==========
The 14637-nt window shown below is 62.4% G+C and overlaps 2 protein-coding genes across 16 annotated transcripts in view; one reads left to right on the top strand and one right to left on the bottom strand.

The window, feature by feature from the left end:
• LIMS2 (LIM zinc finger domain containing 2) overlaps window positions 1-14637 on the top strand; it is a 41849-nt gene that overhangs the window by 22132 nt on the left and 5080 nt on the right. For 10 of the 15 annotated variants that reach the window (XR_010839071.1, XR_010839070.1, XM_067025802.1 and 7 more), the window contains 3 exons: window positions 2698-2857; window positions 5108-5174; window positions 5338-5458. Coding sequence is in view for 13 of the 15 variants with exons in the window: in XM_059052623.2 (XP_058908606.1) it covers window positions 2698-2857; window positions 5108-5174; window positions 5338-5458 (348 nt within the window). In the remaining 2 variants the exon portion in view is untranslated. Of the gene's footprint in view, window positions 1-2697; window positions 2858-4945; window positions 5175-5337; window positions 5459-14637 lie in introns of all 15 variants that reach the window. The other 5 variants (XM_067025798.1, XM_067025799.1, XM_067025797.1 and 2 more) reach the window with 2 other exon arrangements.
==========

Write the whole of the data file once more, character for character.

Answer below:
The 14637-nt window shown below is 62.4% G+C and overlaps 2 protein-coding genes across 16 annotated transcripts in view; one reads left to right on the top strand and one right to left on the bottom strand.

The window, feature by feature from the left end:
• LIMS2 (LIM zinc finger domain containing 2) overlaps window positions 1-14637 on the top strand; it is a 41849-nt gene that overhangs the window by 22132 nt on the left and 5080 nt on the right. For 10 of the 15 annotated variants that reach the window (XR_010839071.1, XR_010839070.1, XM_067025802.1 and 7 more), the window contains 3 exons: window positions 2698-2857; window positions 5108-5174; window positions 5338-5458. Coding sequence is in view for 13 of the 15 variants with exons in the window: in XM_059052623.2 (XP_058908606.1) it covers window positions 2698-2857; window positions 5108-5174; window positions 5338-5458 (348 nt within the window). In the remaining 2 variants the exon portion in view is untranslated. Of the gene's footprint in view, window positions 1-2697; window positions 2858-4945; window positions 5175-5337; window positions 5459-14637 lie in introns of all 15 variants that reach the window. The other 5 variants (XM_067025798.1, XM_067025799.1, XM_067025797.1 and 2 more) reach the window with 2 other exon arrangements.